from Circuit Court of McLean County No. 14CF617 Honorable
Robert L. Freitag, Judge Presiding.
JUSTICE DeARMOND delivered the judgment of the court, with
opinion. Presiding Justice Turner and Justice Knecht
concurred in the judgment and opinion.
1 In January 2015, the trial court found defendant, Christian
Dior Thomas, guilty of armed robbery with a firearm and
aggravated vehicular hijacking. At the March 2015 sentencing
hearing, the court sentenced defendant to 26 years in prison
on the aggravated vehicular hijacking conviction.
2 On appeal, defendant argues (1) he was denied the effective
assistance of counsel and (2) the trial court erred by not
conducting an inquiry under People v. Krankel, 102
Ill.2d 181, 464 N.E.2d 1045 (1984). We affirm.
3 I. BACKGROUND
4 In June 2014, a grand jury indicted defendant on single
counts of armed robbery with a firearm (count I) (720 ILCS
5/18-2(a)(2) (West 2014)) and aggravated vehicular hijacking
(count II) (720 ILCS 5/18-4(a)(4) (West 2014)). In count I,
the State alleged defendant committed the offense of armed
robbery with a firearm when he knowingly took property, a
Chevrolet Tahoe, by threatening the use of imminent force
while armed with a firearm. In count II, the State alleged
defendant committed the offense of aggravated vehicular
hijacking when he knowingly took a motor vehicle, a Chevrolet
Tahoe, by threatening the imminent use of force while
carrying a firearm on or about his person.
5 Following a January 2015 bench trial, the trial court found
defendant guilty on both counts. In March 2015, during the
sentencing hearing, it was determined that defendant could be
sentenced on only one count because of the one-act, one-crime
rule, and the State asked for a judgment on the
aggravated-vehicular-hijacking conviction. The court informed
the parties it believed the sentence would be served at 50%
because the State did not allege or prove great bodily harm
(730 ILCS 5/3-6-3(a)(2)(iii) (West 2014)), but it was willing
to hear arguments from both sides. The State agreed it did
not plead great bodily harm, nor would the evidence support a
finding of great bodily harm. Defense counsel stated he
originally "had no doubt that it was an 85 percent
sentence, " but upon reviewing the statute, he agreed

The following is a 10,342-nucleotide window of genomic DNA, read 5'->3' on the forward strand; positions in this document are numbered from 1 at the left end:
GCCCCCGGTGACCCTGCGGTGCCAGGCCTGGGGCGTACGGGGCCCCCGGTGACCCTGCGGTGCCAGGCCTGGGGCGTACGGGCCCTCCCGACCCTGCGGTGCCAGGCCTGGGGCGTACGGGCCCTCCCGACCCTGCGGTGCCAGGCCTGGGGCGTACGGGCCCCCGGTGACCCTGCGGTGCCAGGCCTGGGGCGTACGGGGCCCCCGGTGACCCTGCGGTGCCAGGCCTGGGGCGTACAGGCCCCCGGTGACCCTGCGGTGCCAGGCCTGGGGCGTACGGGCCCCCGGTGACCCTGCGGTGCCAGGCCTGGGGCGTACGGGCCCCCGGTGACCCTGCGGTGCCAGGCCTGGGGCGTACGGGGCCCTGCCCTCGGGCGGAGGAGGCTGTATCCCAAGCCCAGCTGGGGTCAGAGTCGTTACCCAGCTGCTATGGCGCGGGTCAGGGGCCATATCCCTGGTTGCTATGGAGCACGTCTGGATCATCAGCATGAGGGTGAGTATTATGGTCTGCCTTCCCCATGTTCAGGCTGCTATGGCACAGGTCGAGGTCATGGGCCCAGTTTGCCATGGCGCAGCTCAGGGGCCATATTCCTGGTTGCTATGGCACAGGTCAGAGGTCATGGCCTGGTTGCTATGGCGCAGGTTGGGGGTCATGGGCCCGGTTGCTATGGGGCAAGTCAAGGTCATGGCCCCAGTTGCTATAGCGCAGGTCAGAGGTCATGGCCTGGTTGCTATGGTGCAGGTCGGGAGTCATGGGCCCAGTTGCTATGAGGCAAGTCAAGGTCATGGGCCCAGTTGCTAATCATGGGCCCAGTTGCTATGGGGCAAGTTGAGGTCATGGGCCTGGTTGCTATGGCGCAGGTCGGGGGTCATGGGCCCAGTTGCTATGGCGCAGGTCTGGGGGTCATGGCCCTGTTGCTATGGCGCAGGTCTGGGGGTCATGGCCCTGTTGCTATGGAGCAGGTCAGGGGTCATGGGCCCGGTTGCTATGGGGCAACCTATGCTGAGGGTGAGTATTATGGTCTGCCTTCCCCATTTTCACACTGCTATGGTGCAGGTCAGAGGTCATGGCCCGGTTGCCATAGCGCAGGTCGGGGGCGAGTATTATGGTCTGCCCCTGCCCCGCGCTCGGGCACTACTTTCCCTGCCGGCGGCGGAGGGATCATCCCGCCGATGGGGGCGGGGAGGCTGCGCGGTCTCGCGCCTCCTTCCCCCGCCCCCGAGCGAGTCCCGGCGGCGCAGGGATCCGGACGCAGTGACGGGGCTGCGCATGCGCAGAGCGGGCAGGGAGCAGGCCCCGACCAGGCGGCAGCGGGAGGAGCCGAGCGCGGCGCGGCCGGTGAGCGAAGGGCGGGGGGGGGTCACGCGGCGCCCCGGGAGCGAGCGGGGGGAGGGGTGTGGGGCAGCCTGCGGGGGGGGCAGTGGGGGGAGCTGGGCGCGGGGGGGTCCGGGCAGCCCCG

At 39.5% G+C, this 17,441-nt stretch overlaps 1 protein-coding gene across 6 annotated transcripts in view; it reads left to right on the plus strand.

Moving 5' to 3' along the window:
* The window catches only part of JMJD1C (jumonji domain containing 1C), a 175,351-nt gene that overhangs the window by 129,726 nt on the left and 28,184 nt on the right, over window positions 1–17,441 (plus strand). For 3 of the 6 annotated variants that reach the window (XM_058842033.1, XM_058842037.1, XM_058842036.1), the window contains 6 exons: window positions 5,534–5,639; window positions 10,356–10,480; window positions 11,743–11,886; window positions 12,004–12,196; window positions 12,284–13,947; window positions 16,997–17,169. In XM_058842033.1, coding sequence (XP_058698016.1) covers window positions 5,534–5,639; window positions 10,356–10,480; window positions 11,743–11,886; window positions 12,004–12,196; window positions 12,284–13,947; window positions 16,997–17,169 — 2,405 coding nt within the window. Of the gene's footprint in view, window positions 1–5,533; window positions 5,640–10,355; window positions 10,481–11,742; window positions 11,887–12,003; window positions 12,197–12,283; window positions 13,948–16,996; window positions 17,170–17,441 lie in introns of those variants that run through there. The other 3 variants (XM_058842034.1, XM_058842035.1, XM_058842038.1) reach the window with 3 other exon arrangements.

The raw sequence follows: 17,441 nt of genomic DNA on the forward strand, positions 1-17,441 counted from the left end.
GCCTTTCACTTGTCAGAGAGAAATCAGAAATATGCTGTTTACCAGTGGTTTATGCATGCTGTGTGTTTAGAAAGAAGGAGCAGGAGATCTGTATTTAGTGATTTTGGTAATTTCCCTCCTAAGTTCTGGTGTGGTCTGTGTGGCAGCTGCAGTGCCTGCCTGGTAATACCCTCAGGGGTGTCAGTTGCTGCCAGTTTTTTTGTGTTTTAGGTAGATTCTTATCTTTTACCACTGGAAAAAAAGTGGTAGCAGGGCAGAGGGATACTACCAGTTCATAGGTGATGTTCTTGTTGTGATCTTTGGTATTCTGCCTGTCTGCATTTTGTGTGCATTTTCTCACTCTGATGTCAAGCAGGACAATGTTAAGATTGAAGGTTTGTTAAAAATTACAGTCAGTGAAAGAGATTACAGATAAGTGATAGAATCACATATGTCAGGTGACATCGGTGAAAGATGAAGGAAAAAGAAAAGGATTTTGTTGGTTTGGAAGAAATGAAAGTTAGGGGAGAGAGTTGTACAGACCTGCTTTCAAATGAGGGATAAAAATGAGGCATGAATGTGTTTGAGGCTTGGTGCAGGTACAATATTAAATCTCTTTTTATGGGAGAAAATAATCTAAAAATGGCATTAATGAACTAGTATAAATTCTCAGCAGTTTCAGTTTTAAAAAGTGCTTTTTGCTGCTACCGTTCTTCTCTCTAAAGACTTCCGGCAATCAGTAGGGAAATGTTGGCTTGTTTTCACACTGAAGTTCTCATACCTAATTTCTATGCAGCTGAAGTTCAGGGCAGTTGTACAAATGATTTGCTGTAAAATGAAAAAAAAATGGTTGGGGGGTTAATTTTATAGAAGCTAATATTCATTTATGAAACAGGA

the court was correct in its assessment of the sentence.
After further discussion and arguments on aggravating and
mitigating factors, the court sentenced defendant to 11 years
with a 15-year add-on in the Illinois Department of
6 After the sentencing hearing, defendant filed a motion for
a new trial and a motion to reconsider the sentence. The
trial court deemed the motion for a new trial untimely and
denied the motion to reconsider the sentence. This appeal
7 II. ANALYSIS
8 A. Ineffective Assistance of Counsel
9 Defendant argues he received ineffective assistance of
counsel because his attorney told him the plea offers would
be served at 85%, which was not possible given the pleadings
in the bill of indictment. We disagree.
10 A defendant's claim of ineffective assistance of
counsel is analyzed under the two-pronged test set forth in
Strickland v. Washington, 466 U.S. 668 (1984).
People v. Henderson, 2013 IL 114040, ¶
11, 989 N.E.2d 192. To prevail on such a claim, "a
defendant must show both that counsel's performance was
deficient and that the deficient performance prejudiced the
defendant." People v. Petrenko, 237 Ill.2d 490,
496, 931 N.E.2d 1198, 1203 (2010). To establish deficient
performance, the defendant must show his attorney's
performance fell below an objective standard of
reasonableness. People v. Evans, 209 Ill.2d 194,
219, 808 N.E.2d 939, 953 (2004) (citing Strickland,
466 U.S. at 687). "Effective assistance of counsel
refers to competent, not perfect representation.' "
Id. at 220 (quoting People v. Stewart, 104
Ill.2d 463, 491-92, 473 N.E.2d 1227, 1240 (1984)). Mistakes
in trial strategy or tactics do not necessarily render
counsel's representation defective. See People v.
Kyse, 220 Ill.App.3d 971, 974, 581 N.E.2d 285, 287
(1991) (finding defense counsel's decision not to tender
an affirmative defense of voluntary intoxication was a trial
tactic and did not constitute ineffective assistance of
11 To establish the second prong of Strickland,
"[a] defendant establishes prejudice by showing that,
but for counsel's unprofessional errors, there is a
reasonable probability that the result of the proceeding
would have been different." People v. Houston,
229 Ill.2d 1, 4, 890 N.E.2d 424, 426 (2008). A
"reasonable probability" has been defined as a
probability, which would be sufficient to undermine
confidence in the outcome of the trial. Id. "A
defendant must satisfy both prongs of the Strickland
test and a failure to satisfy ...